“I see some of y’all out there with new friends,” chuckled Rick Ross as he walked across the stage at the House of Blues. His red and black silk shirt flowed with the air being blown across the stage as he stopped mid-stride, adjusted his shades and took a sip from a white Styrofoam cup.
The eerie chimes from “Nobody’s Favorite”, the Gunplay assisted single from Ross’s recently released Port of Miami 2 drifted from the speakers as the crowd lifted their phones in the air. Gunplay, the Carol City rapper who has been with Ross from the beginning of his career strutted onto the stage to join his friend and Maybach Music Group label owner as the two traded versus in front of the packed and smoky room.
Rick Ross released Port of Miami in 2006 on the strength of the hit single “Hustlin” and since that time has managed to release ten studio albums and a string of features. That catalog of hits was on full display Monday night as Ross ran through hit after hit. The previously mentioned “Hustlin” along with “Aston Martin Music”, “Stay Schemin” and “B.M.F” were, of course, crowd favorites that got the whole room moving with the beat. These and Ross's history of releasing solid bodies of musical work left fans with high anticipation for Port of Miami 2.
However, it was Ross’s focus on the hits which left the Port of Miami 2 Tour with surprisingly little Port of Miami 2. The recently released album is, once again, getting Ross rave reviews, featuring familiar collaborations with Drake, Meek Mill, and Wale, but also offerings from newer talent like A Boogie Wit Da Hoodie and Summer Walker.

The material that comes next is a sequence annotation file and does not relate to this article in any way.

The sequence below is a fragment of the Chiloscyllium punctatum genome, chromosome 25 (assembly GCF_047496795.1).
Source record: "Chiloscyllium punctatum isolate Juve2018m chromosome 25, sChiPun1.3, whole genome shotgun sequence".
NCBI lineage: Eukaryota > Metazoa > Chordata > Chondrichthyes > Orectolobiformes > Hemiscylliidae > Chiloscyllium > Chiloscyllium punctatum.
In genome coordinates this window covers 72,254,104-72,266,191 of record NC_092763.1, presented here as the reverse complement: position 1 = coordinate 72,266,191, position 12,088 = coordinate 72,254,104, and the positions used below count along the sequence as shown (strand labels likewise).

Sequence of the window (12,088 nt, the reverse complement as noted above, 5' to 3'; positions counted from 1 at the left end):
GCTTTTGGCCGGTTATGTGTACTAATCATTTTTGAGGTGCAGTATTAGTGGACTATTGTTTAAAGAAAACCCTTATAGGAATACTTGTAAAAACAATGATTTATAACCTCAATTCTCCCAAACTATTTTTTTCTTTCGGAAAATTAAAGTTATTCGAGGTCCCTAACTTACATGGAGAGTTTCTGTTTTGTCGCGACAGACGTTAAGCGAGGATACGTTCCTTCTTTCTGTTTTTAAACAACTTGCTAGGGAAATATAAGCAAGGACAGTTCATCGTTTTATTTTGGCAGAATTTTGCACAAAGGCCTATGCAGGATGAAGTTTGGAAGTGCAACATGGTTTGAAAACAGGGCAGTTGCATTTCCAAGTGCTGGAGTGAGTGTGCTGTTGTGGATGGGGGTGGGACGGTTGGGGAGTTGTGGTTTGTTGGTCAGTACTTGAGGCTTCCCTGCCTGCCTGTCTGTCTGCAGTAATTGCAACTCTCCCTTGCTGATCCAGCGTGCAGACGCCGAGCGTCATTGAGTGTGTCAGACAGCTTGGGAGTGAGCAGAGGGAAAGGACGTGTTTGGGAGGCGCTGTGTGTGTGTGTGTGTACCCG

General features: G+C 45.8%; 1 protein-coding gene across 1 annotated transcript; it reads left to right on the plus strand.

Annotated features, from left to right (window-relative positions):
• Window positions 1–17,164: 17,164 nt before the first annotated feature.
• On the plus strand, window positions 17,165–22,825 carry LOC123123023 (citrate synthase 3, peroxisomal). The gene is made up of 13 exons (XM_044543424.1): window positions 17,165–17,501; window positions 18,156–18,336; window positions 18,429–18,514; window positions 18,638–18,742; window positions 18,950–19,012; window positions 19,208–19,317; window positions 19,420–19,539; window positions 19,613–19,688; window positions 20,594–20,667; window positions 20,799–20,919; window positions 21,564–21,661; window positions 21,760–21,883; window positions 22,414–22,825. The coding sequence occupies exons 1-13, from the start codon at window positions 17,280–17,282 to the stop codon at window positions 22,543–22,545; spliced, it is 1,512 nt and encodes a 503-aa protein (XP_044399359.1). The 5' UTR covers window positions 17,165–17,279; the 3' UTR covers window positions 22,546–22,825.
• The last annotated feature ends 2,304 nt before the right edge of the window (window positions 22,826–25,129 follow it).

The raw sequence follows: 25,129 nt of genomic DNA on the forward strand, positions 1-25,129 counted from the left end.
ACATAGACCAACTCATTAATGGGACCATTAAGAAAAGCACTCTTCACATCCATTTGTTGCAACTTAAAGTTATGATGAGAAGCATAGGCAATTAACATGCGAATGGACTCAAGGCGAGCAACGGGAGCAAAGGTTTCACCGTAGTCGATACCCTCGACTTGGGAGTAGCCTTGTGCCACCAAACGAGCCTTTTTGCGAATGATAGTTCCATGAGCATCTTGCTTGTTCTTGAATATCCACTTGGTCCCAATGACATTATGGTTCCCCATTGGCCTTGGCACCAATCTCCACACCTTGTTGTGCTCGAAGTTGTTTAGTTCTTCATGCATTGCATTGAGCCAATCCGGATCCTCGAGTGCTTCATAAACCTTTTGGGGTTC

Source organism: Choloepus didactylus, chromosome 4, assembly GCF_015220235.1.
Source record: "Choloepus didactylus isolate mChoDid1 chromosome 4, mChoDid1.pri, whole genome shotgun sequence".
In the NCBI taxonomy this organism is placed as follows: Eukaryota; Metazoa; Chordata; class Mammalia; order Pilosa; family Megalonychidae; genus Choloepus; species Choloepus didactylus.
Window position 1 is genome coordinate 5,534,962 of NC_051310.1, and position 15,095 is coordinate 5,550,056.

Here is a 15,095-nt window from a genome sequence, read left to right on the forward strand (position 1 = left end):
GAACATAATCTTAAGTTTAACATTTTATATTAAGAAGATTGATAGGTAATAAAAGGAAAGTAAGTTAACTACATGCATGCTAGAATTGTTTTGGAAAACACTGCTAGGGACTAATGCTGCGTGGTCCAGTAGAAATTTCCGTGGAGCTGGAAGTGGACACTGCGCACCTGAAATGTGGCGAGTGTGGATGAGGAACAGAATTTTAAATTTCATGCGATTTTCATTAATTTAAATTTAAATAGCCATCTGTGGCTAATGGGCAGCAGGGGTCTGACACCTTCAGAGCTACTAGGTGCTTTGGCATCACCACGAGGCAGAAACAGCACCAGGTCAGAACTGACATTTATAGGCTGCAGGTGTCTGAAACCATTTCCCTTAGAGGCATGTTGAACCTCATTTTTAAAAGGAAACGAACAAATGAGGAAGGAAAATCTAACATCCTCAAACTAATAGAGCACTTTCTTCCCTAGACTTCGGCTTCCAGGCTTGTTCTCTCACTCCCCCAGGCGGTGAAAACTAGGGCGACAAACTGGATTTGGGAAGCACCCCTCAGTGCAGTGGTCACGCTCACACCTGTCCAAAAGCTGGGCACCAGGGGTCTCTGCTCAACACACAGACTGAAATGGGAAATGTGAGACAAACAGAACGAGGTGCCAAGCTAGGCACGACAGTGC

It’s a great problem to have — do you lean more toward offering fans the classic, radio tested tracks they want, or do you focus on your latest album receiving high praise? Ross chose the former, sprinkling Port of Miami 2 throughout his list of chart toppers, and die-hard Ross fans in the building were appreciative.
The House of Blues was at capacity as fans pressed against each other and the stage while Ross paced back and forth before the ever-changing screen. Images of Miami, a young Ross, music videos, and MMG logos illuminated the room as Ross lead the crowd in call and response hooks from his albums.
“Say Ugh!” he grunted in his signature style as the audience grunted back. “Say ugh when you make a stack. Yell Rozay one time H-Town!”